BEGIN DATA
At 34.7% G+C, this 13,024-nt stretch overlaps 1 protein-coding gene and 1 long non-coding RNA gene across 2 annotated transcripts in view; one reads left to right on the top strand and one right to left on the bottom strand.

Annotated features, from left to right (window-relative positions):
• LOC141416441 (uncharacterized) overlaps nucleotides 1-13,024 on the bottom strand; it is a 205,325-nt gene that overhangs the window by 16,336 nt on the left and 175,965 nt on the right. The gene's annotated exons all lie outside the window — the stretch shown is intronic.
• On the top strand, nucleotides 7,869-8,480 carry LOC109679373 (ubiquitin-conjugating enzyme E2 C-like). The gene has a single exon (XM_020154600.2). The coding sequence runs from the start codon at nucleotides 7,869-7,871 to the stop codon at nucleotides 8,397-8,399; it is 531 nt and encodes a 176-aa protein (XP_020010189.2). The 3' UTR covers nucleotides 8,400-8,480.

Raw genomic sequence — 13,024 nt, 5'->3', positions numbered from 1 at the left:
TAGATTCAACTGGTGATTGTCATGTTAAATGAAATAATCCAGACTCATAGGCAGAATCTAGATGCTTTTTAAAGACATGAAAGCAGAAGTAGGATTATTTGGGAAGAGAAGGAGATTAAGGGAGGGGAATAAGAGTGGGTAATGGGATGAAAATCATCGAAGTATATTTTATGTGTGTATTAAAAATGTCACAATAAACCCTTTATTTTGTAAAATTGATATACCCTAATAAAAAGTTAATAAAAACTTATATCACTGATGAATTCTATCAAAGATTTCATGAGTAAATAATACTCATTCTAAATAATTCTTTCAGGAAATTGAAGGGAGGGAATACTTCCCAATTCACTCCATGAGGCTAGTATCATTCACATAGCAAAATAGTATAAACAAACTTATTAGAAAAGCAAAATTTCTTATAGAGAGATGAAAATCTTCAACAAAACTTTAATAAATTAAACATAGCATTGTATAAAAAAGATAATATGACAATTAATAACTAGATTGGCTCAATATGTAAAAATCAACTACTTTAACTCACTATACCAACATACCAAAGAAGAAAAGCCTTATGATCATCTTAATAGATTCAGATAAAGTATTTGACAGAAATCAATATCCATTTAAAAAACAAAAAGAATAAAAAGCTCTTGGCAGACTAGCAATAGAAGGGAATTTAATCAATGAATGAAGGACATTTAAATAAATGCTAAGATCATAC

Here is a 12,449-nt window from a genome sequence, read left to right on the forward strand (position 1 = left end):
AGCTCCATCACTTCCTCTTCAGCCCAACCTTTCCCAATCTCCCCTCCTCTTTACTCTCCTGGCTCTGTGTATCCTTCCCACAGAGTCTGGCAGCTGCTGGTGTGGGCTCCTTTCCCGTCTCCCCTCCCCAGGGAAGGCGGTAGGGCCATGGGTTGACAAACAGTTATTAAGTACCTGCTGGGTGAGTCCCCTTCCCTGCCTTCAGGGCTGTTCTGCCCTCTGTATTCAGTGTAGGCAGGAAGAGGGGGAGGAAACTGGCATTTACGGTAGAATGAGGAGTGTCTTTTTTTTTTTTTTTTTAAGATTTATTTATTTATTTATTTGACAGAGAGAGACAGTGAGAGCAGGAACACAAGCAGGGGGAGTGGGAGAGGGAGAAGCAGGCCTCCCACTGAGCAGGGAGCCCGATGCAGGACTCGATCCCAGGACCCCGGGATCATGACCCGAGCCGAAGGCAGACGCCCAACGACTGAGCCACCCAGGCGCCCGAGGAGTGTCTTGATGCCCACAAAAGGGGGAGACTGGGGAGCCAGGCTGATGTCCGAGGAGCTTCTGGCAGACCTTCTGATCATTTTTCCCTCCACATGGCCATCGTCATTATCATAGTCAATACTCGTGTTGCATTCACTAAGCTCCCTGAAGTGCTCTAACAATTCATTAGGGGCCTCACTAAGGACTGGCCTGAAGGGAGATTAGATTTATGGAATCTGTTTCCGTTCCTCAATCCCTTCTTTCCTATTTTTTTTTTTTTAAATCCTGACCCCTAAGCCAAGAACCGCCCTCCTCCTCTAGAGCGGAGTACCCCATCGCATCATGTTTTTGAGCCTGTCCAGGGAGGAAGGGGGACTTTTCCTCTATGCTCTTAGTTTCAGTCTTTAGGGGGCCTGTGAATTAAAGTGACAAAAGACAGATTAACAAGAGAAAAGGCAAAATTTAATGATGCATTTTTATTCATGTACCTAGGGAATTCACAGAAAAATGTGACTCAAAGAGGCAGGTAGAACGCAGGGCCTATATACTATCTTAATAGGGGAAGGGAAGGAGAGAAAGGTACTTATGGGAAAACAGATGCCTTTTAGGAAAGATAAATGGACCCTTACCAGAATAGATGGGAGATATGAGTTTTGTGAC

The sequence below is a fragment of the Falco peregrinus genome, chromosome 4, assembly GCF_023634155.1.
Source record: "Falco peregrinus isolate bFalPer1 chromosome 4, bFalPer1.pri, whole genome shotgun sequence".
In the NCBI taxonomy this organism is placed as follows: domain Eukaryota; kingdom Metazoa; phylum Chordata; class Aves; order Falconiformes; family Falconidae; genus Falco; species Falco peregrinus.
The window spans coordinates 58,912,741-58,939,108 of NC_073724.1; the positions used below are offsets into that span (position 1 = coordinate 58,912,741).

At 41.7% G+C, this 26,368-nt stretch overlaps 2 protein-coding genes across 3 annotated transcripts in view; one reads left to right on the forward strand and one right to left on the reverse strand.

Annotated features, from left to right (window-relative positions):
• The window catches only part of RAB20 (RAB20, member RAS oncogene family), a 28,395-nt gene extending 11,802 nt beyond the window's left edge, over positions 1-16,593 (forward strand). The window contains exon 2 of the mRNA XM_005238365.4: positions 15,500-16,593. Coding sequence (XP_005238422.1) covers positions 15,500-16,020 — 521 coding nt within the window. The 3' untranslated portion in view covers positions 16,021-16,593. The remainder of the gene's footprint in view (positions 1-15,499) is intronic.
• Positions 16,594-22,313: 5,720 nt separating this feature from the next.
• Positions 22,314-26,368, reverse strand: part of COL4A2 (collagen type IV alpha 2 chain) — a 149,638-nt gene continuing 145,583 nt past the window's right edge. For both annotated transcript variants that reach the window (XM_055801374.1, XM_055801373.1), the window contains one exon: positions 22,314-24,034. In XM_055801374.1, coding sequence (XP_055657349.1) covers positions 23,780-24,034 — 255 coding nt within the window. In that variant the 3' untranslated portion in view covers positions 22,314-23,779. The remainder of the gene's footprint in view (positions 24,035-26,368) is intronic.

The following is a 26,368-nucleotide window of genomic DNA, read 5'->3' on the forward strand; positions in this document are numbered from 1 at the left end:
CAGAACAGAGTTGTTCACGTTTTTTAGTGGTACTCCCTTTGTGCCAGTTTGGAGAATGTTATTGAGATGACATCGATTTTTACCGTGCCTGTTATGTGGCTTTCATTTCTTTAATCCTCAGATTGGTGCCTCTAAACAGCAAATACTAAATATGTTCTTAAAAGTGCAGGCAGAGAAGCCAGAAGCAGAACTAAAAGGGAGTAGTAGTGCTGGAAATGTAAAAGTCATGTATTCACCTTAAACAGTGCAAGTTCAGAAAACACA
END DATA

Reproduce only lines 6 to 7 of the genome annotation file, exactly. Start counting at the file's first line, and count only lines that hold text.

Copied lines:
TAGATTCAACTGGTGATTGTCATGTTAAATGAAATAATCCAGACTCATAGGCAGAATCTAGATGCTTTTTAAAGACATGAAAGCAGAAGTAGGATTATTTGGGAAGAGAAGGAGATTAAGGGAGGGGAATAAGAGTGGGTAATGGGATGAAAATCATCGAAGTATATTTTATGTGTGTATTAAAAATGTCACAATAAACCCTTTATTTTGTAAAATTGATATACCCTAATAAAAAGTTAATAAAAACTTATATCACTGATGAATTCTATCAAAGATTTCATGAGTAAATAATACTCATTCTAAATAATTCTTTCAGGAAATTGAAGGGAGGGAATACTTCCCAATTCACTCCATGAGGCTAGTATCATTCACATAGCAAAATAGTATAAACAAACTTATTAGAAAAGCAAAATTTCTTATAGAGAGATGAAAATCTTCAACAAAACTTTAATAAATTAAACATAGCATTGTATAAAAAAGATAATATGACAATTAATAACTAGATTGGCTCAATATGTAAAAATCAACTACTTTAACTCACTATACCAACATACCAAAGAAGAAAAGCCTTATGATCATCTTAATAGATTCAGATAAAGTATTTGACAGAAATCAATATCCATTTAAAAAACAAAAAGAATAAAAAGCTCTTGGCAGACTAGCAATAGAAGGGAATTTAATCAATGAATGAAGGACATTTAAATAAATGCTAAGATCATAC

Here is a 12,449-nt window from a genome sequence, read left to right on the forward strand (position 1 = left end):